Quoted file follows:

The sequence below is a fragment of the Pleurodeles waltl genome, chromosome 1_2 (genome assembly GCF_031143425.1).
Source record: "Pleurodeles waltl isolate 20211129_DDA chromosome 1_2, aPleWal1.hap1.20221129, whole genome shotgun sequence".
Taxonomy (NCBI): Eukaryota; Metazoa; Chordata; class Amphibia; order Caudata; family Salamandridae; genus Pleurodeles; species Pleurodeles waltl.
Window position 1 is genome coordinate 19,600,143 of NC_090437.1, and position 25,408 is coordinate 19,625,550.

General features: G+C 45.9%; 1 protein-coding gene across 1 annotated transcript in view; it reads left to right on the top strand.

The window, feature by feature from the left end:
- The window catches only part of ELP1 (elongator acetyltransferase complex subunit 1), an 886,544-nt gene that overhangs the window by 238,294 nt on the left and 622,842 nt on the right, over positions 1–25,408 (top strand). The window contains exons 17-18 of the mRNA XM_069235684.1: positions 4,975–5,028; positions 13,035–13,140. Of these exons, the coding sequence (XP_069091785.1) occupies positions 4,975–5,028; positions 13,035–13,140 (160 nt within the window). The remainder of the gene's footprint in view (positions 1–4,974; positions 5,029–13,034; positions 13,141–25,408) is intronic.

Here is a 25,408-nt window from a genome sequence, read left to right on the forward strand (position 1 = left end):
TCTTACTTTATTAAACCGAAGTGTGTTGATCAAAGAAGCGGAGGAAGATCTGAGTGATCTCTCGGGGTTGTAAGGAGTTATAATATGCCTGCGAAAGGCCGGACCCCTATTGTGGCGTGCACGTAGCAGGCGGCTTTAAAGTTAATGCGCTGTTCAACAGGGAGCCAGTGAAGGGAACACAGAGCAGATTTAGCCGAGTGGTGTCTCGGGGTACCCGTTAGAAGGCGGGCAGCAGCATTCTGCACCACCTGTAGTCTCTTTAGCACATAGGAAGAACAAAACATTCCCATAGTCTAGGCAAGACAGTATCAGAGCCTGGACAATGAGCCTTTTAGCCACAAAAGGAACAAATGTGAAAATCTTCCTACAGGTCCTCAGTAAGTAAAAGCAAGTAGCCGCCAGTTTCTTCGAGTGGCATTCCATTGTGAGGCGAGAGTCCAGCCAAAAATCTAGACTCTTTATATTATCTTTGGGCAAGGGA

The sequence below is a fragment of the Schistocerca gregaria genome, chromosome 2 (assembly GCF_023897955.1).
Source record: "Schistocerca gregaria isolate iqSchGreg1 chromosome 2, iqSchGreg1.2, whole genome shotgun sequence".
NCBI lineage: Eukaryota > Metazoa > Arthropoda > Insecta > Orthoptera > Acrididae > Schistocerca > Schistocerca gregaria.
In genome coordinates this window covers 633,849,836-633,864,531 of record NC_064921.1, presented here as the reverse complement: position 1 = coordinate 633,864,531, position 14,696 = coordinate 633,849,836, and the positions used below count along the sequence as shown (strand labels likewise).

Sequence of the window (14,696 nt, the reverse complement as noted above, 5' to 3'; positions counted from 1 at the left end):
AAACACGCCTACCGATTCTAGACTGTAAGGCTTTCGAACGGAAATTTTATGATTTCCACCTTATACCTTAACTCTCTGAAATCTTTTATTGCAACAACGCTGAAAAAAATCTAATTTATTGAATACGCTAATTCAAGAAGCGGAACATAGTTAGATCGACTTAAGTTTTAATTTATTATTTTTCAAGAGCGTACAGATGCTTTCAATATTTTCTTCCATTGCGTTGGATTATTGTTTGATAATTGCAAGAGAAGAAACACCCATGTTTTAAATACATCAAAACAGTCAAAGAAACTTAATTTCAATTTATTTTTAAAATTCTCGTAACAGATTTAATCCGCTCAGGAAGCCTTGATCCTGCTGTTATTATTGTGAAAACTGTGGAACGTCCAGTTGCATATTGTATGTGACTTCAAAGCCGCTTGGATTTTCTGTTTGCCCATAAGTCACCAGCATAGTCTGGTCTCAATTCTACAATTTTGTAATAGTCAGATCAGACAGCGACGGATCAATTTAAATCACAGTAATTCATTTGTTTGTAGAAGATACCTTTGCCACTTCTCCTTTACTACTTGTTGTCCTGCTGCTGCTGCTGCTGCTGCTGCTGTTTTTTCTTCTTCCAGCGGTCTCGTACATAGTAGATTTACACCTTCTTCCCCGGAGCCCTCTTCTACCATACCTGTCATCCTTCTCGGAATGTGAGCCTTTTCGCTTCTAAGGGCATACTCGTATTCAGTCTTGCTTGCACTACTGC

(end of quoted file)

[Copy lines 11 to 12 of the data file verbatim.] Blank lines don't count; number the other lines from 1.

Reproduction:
Source record: "Schistocerca gregaria isolate iqSchGreg1 chromosome 2, iqSchGreg1.2, whole genome shotgun sequence".
NCBI lineage: Eukaryota > Metazoa > Arthropoda > Insecta > Orthoptera > Acrididae > Schistocerca > Schistocerca gregaria.